Franklin D. Roosevelt
The Second Term
Republicans, fearing an assured loss if they again nominated Hoover for president, chose Governor Alfred Landon of Kansas, hoping to mobilize the conservative reaction against Roosevelt. As usual, Roosevelt was an enthusiastic campaigner, and the people supported him whole-heartedly, escorting him on impromptu processions in Chicago, Boston, and New York. As he exited his train, he called out to crowds, "You look happier than you did four years ago," and railed in his speeches against Hoover and against the New Deal's enemies, never mentioning Landon by name. FDR awaited the election results in his Hyde Park home. He defeated Landon by a landslide, 523–8 in the electoral college, the largest margin of victory in over a century. The election of 1936 saw the birth of a new Democratic political coalition: it became the party of the dispossessed, the new party of the African Americans, and the party of the immigrants and urban masses.
The inauguration speech in January of 1937 was "militantly humanitarian," and, to the President reveling in his electoral success, it seemed that only the Supreme Court stood in his path. He launched a strident attack on the institution within weeks of the beginning of his second term. By now, Louis Howe had succumbed to an illness, and the President could find no trustworthy and frank advisor as a replacement. FDR developed a new bill on his own, and jubilantly announced on February 5–two days after his annual White House reception for the Judiciary–his plan for the Supreme Court. He proposed that the court be reorganized because of its inability to meet its caseload, and asked for permission to add an additional member for each Justice over seventy who would not retire. At this time, six Supreme Court members, including the four most conservative, were over 70.
From Vice President Garner down, many saw the court-packing bill as a sign that the invincible FDR was taking his executive powers too far. Some historians question whether the president would have miscalculated public reaction to an attack on the Supreme Court had Howe been at his side. The court- packing proposal was a sign that there was no other advisor in Washington who would dare argue with Roosevelt to his face and force him to hear all sides of a story. Even Harry Hopkins, to whom FDR had turned after Howe's departure, was reluctant to incur Roosevelt's wrath to his face, and would find other ways to make the President hear another side of an argument. The country was outraged at the court-packing plan, calling it a dictatorial bill. Many politicians feared that Roosevelt had challenged the basic democratic foundation of the United States. Although FDR's court-packing plan met with a defeat at the hands of his own party, the Supreme Court took his threat quite seriously. Many justices retired or died within the year, and the Court held up most New Deal reforms that came under review in the future. However, the prestige FDR lost in the battle may have prevented him from being able to pass further reform legislation, such as an act to make the executive branch of government more efficient. Once both Republicans and conservative Democrats realized that FDR was not undefeatable, the whirlwind of legislation and high government spending that had characterized the first term of his Presidency could not be repeated.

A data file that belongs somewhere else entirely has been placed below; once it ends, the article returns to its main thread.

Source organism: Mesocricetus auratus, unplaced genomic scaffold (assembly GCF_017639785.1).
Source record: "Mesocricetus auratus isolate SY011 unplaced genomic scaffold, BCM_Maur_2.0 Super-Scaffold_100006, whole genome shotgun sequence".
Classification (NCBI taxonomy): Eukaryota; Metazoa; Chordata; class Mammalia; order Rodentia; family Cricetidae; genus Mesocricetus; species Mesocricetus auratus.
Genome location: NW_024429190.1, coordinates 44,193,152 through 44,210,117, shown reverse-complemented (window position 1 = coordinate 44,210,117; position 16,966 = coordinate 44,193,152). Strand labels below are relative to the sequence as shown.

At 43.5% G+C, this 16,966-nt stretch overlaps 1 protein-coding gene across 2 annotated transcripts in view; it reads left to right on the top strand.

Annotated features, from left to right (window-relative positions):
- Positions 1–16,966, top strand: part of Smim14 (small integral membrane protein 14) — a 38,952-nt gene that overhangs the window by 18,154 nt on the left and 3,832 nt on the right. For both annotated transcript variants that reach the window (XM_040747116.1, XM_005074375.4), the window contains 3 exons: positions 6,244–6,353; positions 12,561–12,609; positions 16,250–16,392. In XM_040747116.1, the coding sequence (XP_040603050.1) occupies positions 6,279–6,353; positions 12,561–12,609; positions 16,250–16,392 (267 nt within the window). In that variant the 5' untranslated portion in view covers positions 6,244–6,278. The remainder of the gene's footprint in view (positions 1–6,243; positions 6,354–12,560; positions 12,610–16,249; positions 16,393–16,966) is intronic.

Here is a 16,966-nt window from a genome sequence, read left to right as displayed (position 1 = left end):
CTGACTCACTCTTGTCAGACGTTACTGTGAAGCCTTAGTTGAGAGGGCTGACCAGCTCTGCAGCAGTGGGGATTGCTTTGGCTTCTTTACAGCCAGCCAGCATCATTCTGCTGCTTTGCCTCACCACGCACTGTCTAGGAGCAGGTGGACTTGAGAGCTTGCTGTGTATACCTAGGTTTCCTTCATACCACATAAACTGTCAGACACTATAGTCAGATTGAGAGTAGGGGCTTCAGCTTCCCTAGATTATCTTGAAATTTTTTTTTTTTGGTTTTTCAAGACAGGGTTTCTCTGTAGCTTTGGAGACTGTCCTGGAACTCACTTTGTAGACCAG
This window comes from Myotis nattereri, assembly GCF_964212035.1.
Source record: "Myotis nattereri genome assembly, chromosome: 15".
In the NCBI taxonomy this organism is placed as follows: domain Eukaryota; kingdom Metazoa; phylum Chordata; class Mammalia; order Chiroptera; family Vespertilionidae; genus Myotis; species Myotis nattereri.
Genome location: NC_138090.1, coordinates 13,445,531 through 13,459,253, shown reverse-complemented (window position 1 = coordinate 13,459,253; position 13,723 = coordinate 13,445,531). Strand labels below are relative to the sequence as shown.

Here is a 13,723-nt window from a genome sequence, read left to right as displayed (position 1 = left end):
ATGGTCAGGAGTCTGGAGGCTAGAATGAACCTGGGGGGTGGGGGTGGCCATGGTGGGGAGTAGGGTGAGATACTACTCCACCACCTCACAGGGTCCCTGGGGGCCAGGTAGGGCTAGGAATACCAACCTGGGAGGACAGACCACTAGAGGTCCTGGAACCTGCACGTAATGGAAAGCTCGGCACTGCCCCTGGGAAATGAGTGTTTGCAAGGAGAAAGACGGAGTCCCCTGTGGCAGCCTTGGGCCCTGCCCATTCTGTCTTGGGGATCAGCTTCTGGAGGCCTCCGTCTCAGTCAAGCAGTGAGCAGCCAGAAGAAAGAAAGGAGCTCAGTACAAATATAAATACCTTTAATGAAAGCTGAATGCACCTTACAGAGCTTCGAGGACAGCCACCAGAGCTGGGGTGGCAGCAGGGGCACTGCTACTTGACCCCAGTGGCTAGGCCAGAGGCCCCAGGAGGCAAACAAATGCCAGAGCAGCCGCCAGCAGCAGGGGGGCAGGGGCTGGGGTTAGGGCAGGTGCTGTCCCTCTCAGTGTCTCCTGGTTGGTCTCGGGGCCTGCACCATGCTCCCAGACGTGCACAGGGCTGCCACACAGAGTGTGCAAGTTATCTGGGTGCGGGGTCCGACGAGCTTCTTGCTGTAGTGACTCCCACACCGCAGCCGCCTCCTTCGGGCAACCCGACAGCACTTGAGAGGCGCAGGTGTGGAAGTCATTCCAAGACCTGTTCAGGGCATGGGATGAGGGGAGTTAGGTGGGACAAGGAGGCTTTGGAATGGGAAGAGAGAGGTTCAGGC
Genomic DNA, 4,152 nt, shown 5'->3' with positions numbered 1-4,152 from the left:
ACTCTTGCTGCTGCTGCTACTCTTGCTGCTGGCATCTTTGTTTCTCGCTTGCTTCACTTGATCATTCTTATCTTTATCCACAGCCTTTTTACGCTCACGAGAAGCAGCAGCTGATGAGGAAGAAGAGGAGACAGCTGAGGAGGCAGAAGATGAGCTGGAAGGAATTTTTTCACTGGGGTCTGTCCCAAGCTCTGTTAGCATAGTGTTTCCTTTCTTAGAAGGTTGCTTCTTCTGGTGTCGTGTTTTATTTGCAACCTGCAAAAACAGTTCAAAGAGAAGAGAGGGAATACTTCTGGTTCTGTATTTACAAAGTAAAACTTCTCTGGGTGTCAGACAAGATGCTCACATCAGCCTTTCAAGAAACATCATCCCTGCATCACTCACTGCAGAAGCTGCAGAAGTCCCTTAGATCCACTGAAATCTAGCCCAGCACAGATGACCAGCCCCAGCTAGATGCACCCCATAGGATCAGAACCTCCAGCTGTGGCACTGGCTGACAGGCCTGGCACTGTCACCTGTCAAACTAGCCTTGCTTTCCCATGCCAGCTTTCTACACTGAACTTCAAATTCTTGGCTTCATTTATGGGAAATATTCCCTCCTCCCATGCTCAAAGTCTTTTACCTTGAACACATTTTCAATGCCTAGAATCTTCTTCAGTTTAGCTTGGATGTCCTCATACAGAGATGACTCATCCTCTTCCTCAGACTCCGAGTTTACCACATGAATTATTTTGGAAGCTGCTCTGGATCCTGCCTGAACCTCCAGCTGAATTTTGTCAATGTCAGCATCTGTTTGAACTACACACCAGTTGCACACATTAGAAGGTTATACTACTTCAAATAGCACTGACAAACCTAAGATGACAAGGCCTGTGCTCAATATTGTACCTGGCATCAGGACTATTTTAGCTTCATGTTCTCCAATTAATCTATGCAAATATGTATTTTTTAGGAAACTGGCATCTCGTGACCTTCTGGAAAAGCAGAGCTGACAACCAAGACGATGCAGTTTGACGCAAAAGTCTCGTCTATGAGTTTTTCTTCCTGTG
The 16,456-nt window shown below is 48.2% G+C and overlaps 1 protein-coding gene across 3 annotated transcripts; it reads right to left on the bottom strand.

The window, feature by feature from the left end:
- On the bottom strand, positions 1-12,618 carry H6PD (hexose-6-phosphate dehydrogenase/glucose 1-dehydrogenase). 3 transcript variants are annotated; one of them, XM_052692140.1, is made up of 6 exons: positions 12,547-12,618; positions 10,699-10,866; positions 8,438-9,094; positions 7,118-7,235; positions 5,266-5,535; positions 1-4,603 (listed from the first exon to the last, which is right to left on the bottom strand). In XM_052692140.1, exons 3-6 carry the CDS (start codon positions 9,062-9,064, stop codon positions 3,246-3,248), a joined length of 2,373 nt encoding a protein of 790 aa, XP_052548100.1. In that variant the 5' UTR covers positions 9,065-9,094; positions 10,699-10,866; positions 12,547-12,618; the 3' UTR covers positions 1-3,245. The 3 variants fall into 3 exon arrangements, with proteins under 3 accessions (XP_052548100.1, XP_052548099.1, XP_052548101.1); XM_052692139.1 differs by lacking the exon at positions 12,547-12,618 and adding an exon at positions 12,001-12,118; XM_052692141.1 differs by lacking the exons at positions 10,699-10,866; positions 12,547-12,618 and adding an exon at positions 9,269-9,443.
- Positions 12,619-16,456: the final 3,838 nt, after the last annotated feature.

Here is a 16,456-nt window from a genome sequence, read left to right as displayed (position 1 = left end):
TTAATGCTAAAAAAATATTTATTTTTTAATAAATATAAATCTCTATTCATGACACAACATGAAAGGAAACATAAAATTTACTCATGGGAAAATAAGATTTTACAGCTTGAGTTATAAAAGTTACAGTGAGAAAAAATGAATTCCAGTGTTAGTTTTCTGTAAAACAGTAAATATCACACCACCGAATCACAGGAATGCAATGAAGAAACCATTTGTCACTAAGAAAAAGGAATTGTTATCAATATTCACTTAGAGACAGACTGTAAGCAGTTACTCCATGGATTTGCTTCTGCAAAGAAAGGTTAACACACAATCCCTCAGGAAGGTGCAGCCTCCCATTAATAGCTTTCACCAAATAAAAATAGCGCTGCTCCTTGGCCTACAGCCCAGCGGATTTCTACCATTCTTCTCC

From 1933 to 1937, the United States had been inching its way out of the Depression, but due to a sharp decrease in government money being injected into the economy, the country faced a sharp recession in 1937. Although Roosevelt again presented legislation to Congress that increased government spending, his magical hold over legislators had ended, and his proposed legislation was by and large rejected. By 1938, the New Deal had lost much of its momentum, and the results showed in the 1938 Congressional elections. Republicans, though not in the majority, made great cuts in the New Deal Congress's power. By now, however, the President's attention was diverted by foreign affairs, and the Depression continued until the war began.
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